Seattle based photographer caught many cool images of people coming and going to the Klondike from the docks. Here in this picture from the Elmer A. Rasmuson Library collection at the University of Alaska Fairbanks, is a picture taken in July 1899 of nearly $4 Million in gold dust packed into crates. Labeled as the Royal Canadian Force Collection, note the Mountie on the left. Everyone looks sooooo serious!
While most of us have heard the story of Mollie Walsh and her great admirer Pack jack Newman, I only just read the curious story of the second monument in Seattle. Mollie met Packer Jack in Skagway where he was smitten with her. He once shot a fellow in the legs right on Broadway so that he could not go up and visit Mollie at Log Cabin where she sold pies. Mollie later married Mike Bartlett who murdered her in Seattle in 1902. In 1930 – 28 years after Mollie’s death Newman decided to honor the memory of his “Angel of the White Pass.” He commissioned a bronze sculpture of Mollie to be placed in Skagway.
And here the statue stands today, by a children’s playground that has become known as Mollie Walsh Park.
The inscription, written by the man who lost Mollie to the man who killed her, reads:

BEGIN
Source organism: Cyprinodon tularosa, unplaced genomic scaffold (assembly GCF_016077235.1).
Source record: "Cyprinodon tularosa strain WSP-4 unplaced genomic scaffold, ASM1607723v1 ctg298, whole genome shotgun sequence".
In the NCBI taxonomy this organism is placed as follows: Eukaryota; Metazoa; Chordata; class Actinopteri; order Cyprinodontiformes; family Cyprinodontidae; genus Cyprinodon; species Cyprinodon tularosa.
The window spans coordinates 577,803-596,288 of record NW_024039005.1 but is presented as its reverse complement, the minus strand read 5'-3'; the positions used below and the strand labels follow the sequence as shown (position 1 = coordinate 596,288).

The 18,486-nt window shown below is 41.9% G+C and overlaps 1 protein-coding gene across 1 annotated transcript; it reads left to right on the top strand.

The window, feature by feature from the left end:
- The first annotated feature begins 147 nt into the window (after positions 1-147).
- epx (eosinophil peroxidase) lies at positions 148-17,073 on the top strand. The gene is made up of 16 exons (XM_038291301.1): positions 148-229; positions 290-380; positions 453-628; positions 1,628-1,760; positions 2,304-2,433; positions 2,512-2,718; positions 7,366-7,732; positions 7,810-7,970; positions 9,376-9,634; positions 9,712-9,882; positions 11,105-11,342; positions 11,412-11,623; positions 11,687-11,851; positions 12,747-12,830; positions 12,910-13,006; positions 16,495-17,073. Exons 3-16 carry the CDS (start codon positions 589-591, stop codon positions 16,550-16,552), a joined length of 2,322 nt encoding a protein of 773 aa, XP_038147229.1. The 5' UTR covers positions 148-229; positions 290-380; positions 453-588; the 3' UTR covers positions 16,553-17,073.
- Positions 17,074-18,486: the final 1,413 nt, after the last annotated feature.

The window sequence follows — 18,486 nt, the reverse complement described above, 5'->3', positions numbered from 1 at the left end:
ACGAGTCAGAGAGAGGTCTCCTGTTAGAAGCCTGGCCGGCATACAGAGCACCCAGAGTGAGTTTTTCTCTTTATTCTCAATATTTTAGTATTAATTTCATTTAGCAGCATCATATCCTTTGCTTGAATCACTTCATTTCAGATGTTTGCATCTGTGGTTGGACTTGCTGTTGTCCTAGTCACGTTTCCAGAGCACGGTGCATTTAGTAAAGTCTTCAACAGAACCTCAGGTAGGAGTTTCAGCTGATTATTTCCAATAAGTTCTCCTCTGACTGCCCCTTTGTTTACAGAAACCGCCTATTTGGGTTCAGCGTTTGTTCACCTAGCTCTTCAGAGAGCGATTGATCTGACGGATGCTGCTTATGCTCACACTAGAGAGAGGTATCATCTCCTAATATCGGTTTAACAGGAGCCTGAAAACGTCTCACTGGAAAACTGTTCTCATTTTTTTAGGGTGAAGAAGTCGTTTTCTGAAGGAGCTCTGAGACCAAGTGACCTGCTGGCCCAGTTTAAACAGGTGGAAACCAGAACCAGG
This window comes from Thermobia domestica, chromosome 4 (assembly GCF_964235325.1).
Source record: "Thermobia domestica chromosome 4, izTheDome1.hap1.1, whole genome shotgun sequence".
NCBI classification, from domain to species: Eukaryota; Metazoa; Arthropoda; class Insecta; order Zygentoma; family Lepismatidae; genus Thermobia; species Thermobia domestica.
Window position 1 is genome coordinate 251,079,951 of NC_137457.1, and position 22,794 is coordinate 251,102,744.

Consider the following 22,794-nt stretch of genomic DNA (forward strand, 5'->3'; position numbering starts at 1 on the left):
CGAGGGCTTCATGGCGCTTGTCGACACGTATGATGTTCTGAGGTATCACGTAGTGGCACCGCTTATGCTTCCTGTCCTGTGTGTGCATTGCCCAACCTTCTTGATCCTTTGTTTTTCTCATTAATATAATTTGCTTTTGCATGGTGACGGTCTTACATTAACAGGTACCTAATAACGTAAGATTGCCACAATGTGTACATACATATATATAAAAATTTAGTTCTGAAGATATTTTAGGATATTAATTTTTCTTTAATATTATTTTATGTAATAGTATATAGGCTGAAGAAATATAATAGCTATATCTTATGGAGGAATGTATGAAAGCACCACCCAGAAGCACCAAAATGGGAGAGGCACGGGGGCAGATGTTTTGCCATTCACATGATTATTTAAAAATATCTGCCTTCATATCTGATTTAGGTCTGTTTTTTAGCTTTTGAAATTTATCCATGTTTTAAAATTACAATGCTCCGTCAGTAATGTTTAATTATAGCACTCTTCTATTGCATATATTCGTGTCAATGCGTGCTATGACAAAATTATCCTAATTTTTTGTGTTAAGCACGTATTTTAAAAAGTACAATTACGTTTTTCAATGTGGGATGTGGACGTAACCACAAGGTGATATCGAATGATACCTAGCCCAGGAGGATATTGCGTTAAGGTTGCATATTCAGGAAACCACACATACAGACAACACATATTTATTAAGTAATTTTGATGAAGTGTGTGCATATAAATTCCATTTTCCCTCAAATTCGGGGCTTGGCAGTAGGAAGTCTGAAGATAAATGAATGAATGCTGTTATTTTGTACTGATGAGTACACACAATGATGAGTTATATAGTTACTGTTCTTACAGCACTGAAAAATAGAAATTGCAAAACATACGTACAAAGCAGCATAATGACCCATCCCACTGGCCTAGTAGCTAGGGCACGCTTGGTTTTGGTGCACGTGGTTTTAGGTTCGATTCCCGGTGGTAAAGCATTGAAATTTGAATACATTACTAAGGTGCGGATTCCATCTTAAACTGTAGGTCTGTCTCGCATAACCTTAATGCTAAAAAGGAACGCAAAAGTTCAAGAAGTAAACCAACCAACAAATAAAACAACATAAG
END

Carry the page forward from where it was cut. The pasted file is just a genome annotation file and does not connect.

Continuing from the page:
ALONE WITHOUT HELP / THIS COURAGEOUS GIRL / RAN A GRUB TENT / DURING THE GOLD RUSH / OF 1897-1898. / SHE FED AND LODGED / THE WILDEST / GOLD CRAZED MEN. / GENERATIONS / SHALL SURELY KNOW / THIS INSPIRING SPIRIT. / MURDERED OCT. 27, / 1902.
Jack Newman was unable to attend the dedication ceremony in Skagway, but sent a message.
“I’m an old man and no longer suited to the scene, for Mollie is still young and will remain forever young, her spirit lingers still reach across the years and play on the slackened strings of my old heart and my heart still sings – MOLLIE! – my heart still sings, but in such sad undertone that none but God and I can hear . . .”
However, his wife, Hannah let her husband know that she was less than thrilled with his tribute to his lost love.
To appease his wife, he quickly placed a dinner-plate-size bronze profile of Hannah on the exterior of the Washington Athletic Club, at Sixth Avenue and Union Street. The inscription:
MRS. HANNAH NEWMAN / WITH COURAGE AND FAITH IN THE / DEVELOPMENT OF OUR CITY OWNED / THIS GROUND FROM PIONEER DAYS / UNTIL THE ERECTION OF THIS BUILDING / 1930
Jack Newman died soon after Mollie’s statue was unveiled in Skagway – on May 4, 1931 of appendicitis. Although Newman had requested that he be buried in Skagway, beside Mollie’s monument, Mrs. Newman had him buried in Seattle. I could not find a photo of Hannah’s bronze on the WAC building on the corner of 6th and Union. If someone would like to photograph it, I will post it, but in the mean time here is a great picture of young Packer Jack. Cute guy!
Here is the pic of the bronze, care of Lindsey Haight
The Seattle Post Intelligencer sent a man on the “Portland” three days after the historic arrival in Seattle. Samuel P. Weston’s idea was to bring cages filled with carrier pigeons to Skagway and send them south to deliver his reports. Apparently they were all lost on their way south, poor things, they couldn’t make the 1500 mile trip. Seen above is the Portland.